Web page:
The fight over the BBC is also a struggle over what it means, in the UK, to be ‘popular’. In other words, who are the people?

Caught in a Brexit bromance

The referendum on British membership of the EU has important implications for gender equality, but despite attempts at 'suffragette-washing' the debate, women's voices are failing to break through.

Here’s how we mutualise the BBC

Two MPs proposed this week that the BBC become a mutual organization. Dave Boyle sets out how this could be done in practice.

‘Red-tape’ is at the heart of the BBC’s democratic remit

The so-called ‘sharing economy’ is composed largely of opaque shoddily managed companies. Rather than mimicking these models, the BBC must make the case for improving and developing its much-lamented bureaucracy.   

The proposal for government appointees threatens BBC independence

The Director General of the BBC warns that the proposal by Sir David Clementi to have the government appoint the BBC Chairman and half the board could pose a threat to the corporation's independence.

The Clementi Review must strengthen BBC independence

Sir David Clementi’s recommendations on BBC governance must be made to work. This means ensuring that Ofcom doesn’t become a ‘back seat driver’.

Brexit and the BBC: a tough call for Britain's culture secretary?

Given his very public role in the anti-EU campaign, John Whittingdale must be seen to be scrupulously fair in the debate over the BBC's future.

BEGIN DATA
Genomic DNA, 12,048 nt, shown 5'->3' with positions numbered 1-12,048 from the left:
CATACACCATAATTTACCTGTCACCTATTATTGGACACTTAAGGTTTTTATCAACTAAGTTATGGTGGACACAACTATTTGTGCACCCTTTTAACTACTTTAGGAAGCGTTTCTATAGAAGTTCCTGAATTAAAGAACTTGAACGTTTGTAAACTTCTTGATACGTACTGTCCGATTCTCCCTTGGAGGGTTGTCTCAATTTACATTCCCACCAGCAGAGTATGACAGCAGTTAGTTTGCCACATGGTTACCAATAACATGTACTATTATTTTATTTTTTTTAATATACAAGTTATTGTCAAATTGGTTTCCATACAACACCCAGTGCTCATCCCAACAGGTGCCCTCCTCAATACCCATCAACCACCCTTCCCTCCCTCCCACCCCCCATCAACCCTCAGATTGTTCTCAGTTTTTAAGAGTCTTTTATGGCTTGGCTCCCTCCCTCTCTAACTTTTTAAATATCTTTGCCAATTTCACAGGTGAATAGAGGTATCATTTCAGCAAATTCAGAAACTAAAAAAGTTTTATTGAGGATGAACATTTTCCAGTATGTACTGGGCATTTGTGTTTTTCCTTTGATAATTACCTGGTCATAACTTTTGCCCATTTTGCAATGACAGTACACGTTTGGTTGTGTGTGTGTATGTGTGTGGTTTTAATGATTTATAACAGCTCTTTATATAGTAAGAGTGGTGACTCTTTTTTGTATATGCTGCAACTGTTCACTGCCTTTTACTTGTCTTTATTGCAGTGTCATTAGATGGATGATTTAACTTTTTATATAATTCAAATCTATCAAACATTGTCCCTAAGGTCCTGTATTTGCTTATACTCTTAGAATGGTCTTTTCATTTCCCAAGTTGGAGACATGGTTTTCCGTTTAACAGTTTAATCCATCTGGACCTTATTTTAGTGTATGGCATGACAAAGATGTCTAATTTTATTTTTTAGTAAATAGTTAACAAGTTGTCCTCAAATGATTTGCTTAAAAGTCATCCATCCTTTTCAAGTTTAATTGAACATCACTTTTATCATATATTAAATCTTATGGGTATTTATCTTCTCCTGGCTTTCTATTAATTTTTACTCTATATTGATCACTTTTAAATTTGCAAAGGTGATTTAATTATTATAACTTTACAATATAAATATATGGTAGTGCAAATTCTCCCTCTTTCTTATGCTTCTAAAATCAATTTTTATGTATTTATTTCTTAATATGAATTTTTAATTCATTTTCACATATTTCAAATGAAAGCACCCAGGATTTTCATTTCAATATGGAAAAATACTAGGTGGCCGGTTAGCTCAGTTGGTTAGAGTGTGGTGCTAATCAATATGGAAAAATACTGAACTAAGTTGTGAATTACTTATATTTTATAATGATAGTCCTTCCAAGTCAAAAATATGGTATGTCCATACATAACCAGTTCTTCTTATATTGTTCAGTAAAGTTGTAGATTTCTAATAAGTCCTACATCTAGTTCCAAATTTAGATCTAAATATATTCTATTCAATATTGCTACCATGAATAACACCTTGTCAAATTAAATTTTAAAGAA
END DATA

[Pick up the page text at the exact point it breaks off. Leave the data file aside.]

Channel 4: the case for privatisation

Privatisation may be the best way to strengthen Channel 4's public service remit.

Towards better broadcasting in Wales

Public service broadcasting in Wales is on a knife-edge and there are loud demands for reform. The response will cast light on whether Wales is genuinely seen as a full partner within the UK.

The BBC's Northern Irish Troubles

From its inception as an unabashedly ‘unionist’ organization, the BBC in Belfast has had a problematic history. Has the corporation of today managed to shake off the dilemmas of the past?

What can we learn from 50 years of British-Asian TV?

As the BBC celebrates half a decade of British Asian broadcasting, we look back at a journey of cultural integration that shines a spotlight on the present.

Does the BBC care about class?

The BBC has made a concerted effort to reflect the diversity of Britain when it comes to race and gender. They should apply the same approach to socio-economic background.

The BBC needs a new Scottish channel

Why isn't there a digital Scottish channel for the 5 million Scots who speak English? Such a move could start to heal the wounds between Scotland and the BBC.

A radical proposal to preserve the BBC’s independence

To safeguard the BBC’s independence decisions over the Licence Fee should be taken away from politicians and handed over to a new independent statutory body.

Truth and the BBC

The BBC was profoundly damaged by the Blair government's successful attack upon it over Iraq. Since then its senior managers have regarded truth as something to be handled not investigated. Could this loss of integrity underly its recent disasters?

Three things to bear in mind about Jimmy Savile and one about the BBC